Named a New York Times Notable Book of 2018
“Tana French’s best and most intricately nuanced novel yet. . . Get ready for the whiplash brought on by its final twists and turns.” –The New York Times
A brilliant new work of suspense from “the most important crime novelist to emerge in the past 10 years” (Washington Post) and an excellent holiday gift.
From the writer who “inspires cultic devotion in readers” (The New Yorker) and has been called “incandescent” by Stephen King, “absolutely mesmerizing” by Gillian Flynn, and “unputdownable” (People), comes a gripping new novel that turns a crime story inside out.
Toby is a happy-go-lucky charmer who’s dodged a scrape at work and is celebrating with friends when the night takes a turn that will change his life – he surprises two burglars who beat him and leave him for dead. Struggling to recover from his injuries, beginning to understand that he might never be the same man again, he takes refuge at his family’s ancestral home to care for his dying uncle Hugo. Then a skull is found in the trunk of an elm tree in the garden – and as detectives close in, Toby is forced to face the possibility that his past may not be what he has always believed.
A spellbinding standalone from one of the best suspense writers working today, The Witch Elm asks what we become, and what we’re capable of, when we no longer know who we are.
An Amazon Best Book of October 2018: Unlike Tana French’s earlier novels, The Witch Elm is narrated not by a Dublin Murder Squad detective, but rather by Toby, a charming young man who always seems to have luck on his side. Toby’s life is forever altered after a home invasion at his apartment leaves him brutally beaten, his future uncertain. Who would do this to him, and why? That appears to be the story French is going to tell, but while Toby is convalescing at the family’s ancestral home a human skull is discovered. The identity of the deceased leads back to a long-ago summer when Toby and his cousins lived at the house—and a whole new mystery begins to unfold. How well do we really know those closest to us? Or even ourselves? These are questions that French elegantly poses in The Witch Elm, and the answers are not as obvious as they might seem. Tana French’s first standalone mystery is a twisty delight for existing fans. It is also the perfect book for newcomers to discover one of fiction’s best crime writers. —Seira Wilson, Amazon Book Review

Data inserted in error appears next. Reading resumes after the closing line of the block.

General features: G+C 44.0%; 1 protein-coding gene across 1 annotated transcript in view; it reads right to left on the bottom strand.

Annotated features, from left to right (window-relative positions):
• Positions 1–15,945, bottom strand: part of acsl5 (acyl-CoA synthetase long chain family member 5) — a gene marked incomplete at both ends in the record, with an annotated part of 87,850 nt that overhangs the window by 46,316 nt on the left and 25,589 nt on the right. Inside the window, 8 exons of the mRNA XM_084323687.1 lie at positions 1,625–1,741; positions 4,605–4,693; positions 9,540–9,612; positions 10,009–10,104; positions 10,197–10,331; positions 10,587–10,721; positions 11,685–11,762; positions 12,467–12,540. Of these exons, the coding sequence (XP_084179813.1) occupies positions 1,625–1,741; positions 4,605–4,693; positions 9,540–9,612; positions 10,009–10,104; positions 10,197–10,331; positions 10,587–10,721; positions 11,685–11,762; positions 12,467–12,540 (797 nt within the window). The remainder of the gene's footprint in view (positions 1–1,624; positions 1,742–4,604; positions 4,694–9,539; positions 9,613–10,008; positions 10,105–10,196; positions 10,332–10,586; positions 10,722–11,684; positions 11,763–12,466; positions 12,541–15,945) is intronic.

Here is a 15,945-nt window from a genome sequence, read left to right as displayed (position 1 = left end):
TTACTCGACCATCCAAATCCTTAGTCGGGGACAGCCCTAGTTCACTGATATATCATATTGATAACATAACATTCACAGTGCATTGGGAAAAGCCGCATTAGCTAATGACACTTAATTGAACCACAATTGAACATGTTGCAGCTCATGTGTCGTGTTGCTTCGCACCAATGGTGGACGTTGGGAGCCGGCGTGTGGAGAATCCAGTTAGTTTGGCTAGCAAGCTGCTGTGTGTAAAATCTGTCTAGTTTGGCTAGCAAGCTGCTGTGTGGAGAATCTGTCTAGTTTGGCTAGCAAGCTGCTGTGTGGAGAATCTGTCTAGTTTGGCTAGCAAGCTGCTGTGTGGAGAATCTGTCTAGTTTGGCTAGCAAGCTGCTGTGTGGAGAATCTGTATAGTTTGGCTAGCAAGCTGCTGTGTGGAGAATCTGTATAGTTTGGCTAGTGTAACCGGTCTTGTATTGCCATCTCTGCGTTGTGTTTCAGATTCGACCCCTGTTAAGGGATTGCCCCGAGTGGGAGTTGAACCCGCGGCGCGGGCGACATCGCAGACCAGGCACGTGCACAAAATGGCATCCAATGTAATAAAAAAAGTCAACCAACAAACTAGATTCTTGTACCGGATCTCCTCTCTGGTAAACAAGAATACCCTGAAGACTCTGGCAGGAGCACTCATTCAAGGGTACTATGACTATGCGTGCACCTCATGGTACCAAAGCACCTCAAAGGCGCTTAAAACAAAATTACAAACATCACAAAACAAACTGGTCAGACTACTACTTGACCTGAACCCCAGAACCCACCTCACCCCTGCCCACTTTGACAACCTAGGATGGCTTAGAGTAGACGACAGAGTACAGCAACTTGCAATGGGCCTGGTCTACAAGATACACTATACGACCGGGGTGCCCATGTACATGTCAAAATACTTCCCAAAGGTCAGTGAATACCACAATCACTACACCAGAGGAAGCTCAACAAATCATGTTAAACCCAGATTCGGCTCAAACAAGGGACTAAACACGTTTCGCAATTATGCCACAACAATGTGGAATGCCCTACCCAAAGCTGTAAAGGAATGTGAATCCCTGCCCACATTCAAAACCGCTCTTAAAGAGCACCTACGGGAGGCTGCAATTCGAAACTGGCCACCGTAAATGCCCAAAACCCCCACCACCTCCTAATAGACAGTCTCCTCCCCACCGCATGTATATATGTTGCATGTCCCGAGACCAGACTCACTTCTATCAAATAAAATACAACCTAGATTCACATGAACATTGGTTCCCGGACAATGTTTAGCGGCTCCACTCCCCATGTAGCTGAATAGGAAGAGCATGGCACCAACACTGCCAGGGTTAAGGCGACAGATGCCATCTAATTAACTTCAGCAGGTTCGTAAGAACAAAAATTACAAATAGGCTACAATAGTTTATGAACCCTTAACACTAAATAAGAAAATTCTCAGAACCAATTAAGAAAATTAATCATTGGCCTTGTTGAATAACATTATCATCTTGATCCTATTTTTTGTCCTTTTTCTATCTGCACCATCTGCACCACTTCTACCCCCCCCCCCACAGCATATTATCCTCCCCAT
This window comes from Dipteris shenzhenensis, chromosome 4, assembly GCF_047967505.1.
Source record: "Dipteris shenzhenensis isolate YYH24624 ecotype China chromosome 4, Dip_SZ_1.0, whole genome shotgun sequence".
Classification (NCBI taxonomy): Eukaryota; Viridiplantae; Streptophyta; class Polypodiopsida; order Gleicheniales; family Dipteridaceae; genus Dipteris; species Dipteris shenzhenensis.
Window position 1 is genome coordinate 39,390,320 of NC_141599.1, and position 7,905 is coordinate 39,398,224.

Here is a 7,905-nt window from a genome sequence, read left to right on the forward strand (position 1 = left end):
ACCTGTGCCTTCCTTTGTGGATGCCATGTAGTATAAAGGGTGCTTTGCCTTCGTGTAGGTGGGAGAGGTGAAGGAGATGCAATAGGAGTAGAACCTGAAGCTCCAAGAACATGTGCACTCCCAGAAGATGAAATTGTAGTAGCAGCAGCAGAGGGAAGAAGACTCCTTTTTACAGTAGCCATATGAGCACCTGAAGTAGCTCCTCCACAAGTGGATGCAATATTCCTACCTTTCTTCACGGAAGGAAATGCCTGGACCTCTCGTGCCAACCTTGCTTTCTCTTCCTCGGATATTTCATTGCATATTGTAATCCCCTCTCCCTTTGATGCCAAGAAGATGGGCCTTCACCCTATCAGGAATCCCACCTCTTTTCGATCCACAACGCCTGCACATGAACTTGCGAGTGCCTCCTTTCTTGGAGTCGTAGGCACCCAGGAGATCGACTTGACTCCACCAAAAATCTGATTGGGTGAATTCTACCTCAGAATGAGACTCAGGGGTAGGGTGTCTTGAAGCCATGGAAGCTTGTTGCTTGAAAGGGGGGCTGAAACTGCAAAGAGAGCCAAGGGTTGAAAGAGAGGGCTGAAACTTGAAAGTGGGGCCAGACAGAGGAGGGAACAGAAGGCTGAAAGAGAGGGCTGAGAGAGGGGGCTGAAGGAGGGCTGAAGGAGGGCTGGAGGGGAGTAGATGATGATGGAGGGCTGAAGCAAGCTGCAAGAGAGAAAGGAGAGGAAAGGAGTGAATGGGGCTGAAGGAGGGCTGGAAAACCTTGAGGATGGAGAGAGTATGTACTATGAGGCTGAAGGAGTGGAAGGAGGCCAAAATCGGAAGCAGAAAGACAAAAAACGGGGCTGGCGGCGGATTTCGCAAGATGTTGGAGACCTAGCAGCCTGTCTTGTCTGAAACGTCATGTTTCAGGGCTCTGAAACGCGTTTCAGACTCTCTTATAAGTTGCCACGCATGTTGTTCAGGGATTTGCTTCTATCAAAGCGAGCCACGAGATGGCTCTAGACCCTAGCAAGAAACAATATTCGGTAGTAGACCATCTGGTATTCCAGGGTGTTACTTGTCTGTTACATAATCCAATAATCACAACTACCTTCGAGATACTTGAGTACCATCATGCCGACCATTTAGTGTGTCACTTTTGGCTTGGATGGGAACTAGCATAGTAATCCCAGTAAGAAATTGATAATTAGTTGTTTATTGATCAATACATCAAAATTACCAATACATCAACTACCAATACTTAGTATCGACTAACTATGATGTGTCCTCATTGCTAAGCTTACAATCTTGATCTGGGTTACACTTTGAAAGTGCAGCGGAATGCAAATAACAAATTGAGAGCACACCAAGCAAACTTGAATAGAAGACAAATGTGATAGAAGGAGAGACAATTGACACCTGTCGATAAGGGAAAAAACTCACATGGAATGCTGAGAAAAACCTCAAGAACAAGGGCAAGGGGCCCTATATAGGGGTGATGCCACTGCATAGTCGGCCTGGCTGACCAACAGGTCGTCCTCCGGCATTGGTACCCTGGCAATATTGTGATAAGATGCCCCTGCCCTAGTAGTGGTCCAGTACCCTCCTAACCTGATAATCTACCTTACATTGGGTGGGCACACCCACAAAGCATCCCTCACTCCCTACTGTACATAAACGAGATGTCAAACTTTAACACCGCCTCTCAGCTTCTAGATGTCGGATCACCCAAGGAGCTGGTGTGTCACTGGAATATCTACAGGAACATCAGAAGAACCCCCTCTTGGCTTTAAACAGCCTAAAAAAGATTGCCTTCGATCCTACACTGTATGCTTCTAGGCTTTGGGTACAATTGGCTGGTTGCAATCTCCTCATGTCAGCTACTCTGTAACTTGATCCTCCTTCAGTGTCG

Praise for The Witch Elm:
“ ‘I’ve always considered myself to be, basically, a lucky person.’ That’s the first line of Tana French’s extraordinary new novel . . . Here’s a things-go-bad story Thomas Hardy could have written in his prime . . . the book is lifted by French’s nervy, almost obsessive prose . . . This is good work by a good writer. For the reader, what luck.” – Stephen King, the New York Times Book Review
“Tana French is at her suspenseful best in The Witch Elm . . . Tana French’s best and most intricately nuanced novel yet . . . She is in a class by herself as a superb psychological novelist . . . French’s heretofore finest novel . . . Get ready for the whiplash brought on by its final twists and turns.” – Janet Maslin, the New York Times
“Like all of her novels, it becomes an incisive psychological portrait embedded in a mesmerizing murder mystery. [French] could make a Target run feel tense and revelatory.” — LA Times
“Like all of French’s novels, The Witch Elm can be swooningly evocative . . . even if Toby isn’t on the Dublin Murder Squad, the events in The Witch Elm spur his great, transformative upheaval. The discovery they force on him revolves around one question: Whose story is this? By the time French is done retooling the mystery form—it seems there’s nothing she can’t make it do, no purpose she can’t make it serve—the answer is clear: hers and hers alone.” – Laura Miller, Slate
“Head-spinning. . . French has spun an engrossing meditation on memory, identity, and family. A master of psychological complexity, she toys with the minds of her characters and readers both.” –Vogue
”The Witch Elm, which follows a privileged man whose life gets derailed, is a timely window into what happens when men lose their precious power . . . French’s masterful character study is absolutely riveting and timely.” — Buzzfeed
“ . . . detail-rich sequences lead to psychological insights and unexpected revelations.” — The Wall Street Journal